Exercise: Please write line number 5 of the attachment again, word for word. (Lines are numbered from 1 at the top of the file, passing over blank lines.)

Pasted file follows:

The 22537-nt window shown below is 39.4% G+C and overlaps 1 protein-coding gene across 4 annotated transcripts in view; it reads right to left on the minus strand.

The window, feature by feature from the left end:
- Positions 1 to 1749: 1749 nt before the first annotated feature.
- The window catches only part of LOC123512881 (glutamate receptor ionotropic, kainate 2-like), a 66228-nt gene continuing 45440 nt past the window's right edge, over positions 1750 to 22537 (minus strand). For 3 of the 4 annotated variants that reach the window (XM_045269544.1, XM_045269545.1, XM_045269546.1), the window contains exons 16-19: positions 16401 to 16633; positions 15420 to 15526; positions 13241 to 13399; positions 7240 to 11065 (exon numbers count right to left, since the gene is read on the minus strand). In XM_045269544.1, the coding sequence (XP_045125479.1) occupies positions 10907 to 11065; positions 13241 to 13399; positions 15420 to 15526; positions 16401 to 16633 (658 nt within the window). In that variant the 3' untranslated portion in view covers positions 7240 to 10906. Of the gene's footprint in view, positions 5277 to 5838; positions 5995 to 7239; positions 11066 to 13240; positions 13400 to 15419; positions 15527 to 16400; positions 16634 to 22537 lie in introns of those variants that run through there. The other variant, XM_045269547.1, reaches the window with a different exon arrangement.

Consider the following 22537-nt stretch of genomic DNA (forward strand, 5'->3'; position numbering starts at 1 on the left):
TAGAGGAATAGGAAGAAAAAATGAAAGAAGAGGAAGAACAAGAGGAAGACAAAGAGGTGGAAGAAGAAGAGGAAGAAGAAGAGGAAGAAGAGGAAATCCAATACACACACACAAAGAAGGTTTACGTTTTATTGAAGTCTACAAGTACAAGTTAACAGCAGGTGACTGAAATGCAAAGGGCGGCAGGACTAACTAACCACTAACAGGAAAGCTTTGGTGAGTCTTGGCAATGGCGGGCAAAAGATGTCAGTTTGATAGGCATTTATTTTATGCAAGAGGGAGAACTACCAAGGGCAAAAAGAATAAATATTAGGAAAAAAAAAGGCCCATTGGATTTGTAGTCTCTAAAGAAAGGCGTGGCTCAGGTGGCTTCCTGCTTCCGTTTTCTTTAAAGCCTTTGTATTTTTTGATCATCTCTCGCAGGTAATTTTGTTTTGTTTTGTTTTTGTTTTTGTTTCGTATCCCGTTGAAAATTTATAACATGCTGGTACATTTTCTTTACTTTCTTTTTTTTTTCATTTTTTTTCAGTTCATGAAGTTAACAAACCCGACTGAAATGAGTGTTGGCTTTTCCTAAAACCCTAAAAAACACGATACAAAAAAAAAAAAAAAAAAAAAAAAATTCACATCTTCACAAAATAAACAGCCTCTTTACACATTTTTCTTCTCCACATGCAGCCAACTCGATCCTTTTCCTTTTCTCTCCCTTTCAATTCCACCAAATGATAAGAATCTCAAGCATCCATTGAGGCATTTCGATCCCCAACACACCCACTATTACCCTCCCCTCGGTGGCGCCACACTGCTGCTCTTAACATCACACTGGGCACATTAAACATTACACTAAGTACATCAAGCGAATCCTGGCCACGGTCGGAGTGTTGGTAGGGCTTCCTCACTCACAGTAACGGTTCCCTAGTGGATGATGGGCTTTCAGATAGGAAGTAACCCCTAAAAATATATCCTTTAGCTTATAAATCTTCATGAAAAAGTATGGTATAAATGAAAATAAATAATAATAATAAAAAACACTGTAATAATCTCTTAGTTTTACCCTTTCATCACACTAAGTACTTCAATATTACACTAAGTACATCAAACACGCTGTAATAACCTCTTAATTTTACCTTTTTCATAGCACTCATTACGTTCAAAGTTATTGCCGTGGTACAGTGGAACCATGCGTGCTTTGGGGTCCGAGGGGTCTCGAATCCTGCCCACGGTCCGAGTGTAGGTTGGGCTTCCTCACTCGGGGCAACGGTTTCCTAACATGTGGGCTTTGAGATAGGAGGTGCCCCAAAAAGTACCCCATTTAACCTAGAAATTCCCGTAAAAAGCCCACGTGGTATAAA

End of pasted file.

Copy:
Consider the following 22537-nt stretch of genomic DNA (forward strand, 5'->3'; position numbering starts at 1 on the left):